U.S. job growth slows with meager payroll gain
U.S. job growth slowed in June with only a meager gain in payrolls and a slightly higher unemployment rate.
According to the latest Labor Department estimates, nonfarm payrolls grew 18,000, the smallest increase in nine months. The jobless rate edged up a tenth to 9.2 percent, the highest rate in six months.
Initial estimates for job gains in May and April were revised downward 44,000 to a total of 242,000.
While the U.S. economy added an average of 215,000 jobs a month between February and April, job growth has remained nearly flat for the past two months. Economists say 150,000 new jobs are needed each month just to keep pace with a growing labor force.
For June, the private sector added 57,000 net new jobs, while government employment continued to shrink with the loss of another 19,000 jobs.
Payrolls in the leisure and hospitality sector increased 34,000. Professional and technical services added 24,000 jobs, while health care employment continued to trend upward with a gain of 14,000 jobs. Mining payrolls rose 8,000 with most of the gain in support services for that industry. Manufacturing employment rebounded 6,000 after falling in May.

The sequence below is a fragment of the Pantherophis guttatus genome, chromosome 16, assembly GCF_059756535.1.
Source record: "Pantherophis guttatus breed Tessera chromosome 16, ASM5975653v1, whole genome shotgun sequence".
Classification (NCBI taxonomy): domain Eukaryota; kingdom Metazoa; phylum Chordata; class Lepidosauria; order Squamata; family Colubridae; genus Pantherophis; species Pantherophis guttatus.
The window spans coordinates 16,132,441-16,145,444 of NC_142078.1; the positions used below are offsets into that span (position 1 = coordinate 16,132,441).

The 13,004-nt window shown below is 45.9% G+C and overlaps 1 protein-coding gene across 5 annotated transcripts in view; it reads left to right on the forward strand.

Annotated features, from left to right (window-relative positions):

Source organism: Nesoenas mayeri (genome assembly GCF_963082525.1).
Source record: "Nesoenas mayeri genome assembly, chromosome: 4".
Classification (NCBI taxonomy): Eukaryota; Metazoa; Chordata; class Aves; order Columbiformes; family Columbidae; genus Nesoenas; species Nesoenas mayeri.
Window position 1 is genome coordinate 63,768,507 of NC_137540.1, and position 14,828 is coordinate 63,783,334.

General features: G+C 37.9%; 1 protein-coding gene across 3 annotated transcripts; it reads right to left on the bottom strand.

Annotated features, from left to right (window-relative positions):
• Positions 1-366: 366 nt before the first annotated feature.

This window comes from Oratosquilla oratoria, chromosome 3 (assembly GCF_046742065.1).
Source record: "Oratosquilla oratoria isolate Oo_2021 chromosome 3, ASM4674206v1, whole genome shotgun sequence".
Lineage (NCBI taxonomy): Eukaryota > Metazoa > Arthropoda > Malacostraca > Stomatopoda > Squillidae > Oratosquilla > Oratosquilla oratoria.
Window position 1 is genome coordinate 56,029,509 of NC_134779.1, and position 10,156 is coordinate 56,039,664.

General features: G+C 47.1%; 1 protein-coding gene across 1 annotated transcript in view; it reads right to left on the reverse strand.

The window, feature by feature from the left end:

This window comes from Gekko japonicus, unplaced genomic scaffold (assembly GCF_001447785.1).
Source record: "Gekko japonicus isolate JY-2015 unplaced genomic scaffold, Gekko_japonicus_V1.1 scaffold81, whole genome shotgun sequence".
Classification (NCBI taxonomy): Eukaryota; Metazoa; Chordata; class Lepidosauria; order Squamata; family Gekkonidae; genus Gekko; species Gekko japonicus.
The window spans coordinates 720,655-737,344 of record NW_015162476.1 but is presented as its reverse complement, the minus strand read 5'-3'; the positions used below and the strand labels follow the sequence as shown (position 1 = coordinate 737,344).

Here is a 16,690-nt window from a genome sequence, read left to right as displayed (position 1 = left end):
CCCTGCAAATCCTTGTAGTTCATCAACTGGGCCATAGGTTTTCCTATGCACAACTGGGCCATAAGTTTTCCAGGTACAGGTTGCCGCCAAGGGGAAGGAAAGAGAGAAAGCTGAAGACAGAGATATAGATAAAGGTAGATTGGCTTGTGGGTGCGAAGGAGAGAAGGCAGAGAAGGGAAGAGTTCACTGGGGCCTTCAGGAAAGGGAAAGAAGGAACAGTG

The construction sector reported a loss of another 9,000 jobs.
The average workweek for employees on private nonfarm payrolls slipped a tenth of an hour to 34.3 hours. The average manufacturing workweek fell three-tenths of an hour to 40.3 hours.
The average hourly earnings of employees on private nonfarm payrolls edged down a cent to $22.99. Over the past year, average hourly earnings have declined 1.9 percent.